2013 has been the year of album hype, and the hype is not limited to one genre. Daft Punk, Kanye West and Arcade Fire have all had over-zealous campaigns accompanying their releases this year.
Daft Punk first unleashed the news of its new album publically with a 15 second clip that aired during SNL, which was quickly spread online. At first, people thought the stranger robots were saying “mexican monkey,” but anticipation for the group’s first true album in years caught on quickly. A slightly longer clip was shown at Coachella, and was talked about more than any of the actual festival performances. It was at Coachella that the world heard the first murmurs of “Get Lucky,” which would soon be the song of the summer for teenagers and young adults everywhere. The release of collaborators and production techniques used on the album only enhanced anticipation, leading to the duo’s most successful album ever.
Arcade Fire had a more guerrilla-roots campaign its its rollout, consisting mostly of cryptic symbols marked on streets. The ominous words “Reflektor” originally didn’t hold any relation to Arcade Fire, but the band revealed that it would be the title of its next album through a reply on Twitter. An official Instagram account documented the symbols, which then began featuring the date "9/9/9." On Sept. 9 at 9 p.m., Arcade Fire officially released a video for its single “Reflektor,” and expectations grew. By the time the album was finally released, anticipation was higher than for any album in the band’s history.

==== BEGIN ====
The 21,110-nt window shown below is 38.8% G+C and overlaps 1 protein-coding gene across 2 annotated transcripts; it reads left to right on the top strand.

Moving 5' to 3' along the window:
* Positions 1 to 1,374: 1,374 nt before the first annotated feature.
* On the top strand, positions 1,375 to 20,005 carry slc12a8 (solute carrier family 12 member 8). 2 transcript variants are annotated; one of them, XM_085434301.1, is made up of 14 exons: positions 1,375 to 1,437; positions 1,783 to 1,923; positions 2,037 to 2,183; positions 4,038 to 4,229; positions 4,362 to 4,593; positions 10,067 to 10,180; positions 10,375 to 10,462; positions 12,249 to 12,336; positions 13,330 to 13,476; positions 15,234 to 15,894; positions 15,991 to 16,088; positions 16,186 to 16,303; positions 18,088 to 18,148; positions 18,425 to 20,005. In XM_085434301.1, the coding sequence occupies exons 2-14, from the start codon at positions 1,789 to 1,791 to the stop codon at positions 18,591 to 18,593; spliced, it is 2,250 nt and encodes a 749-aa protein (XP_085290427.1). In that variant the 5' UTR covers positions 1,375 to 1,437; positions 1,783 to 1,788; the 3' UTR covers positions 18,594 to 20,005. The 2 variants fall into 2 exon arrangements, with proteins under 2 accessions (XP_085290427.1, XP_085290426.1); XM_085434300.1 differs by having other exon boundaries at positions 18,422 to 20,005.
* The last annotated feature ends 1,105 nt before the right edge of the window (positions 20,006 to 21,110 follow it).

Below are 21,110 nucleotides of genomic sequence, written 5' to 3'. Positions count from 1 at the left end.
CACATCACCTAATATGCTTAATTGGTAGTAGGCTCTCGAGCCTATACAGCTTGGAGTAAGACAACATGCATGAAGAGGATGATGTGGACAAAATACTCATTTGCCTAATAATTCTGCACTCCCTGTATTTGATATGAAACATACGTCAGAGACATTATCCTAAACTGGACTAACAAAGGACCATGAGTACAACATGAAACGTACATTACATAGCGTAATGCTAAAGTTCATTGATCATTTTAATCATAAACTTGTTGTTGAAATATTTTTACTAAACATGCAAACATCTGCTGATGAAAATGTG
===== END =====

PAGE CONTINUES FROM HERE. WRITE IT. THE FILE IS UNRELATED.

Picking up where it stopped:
Perhaps the most subversive and interesting album rollout of 2013 was Kanye West’s Yeezus. It began with his tweet “JUNE EIGHTEEN,” which led to a map on his website that targeted spots around the world. Fans and bystanders at the locations were then graced with a projection of Kanye’s face rapping “New Slaves” — including one spot on the UT campus. He then put the album art — which is blank — on his website, only adding to the enigma that is Yeezus. Kanye consciously decided not to put a single out for the radio or do any major promotion for the album, instead relying on his individual vision to carry the anticipation for it. More popular and well known than Daft Punk or Arcade Fire, West used his far-reach to make an event and album that will be discussed for many years to come.
This pattern of pre-release hype and elaborate album rollouts could soon become the norm for all artists desiring credible exposure in the future. Moving away from traditional ways of promoting an album … Could this be the beginning of a new era?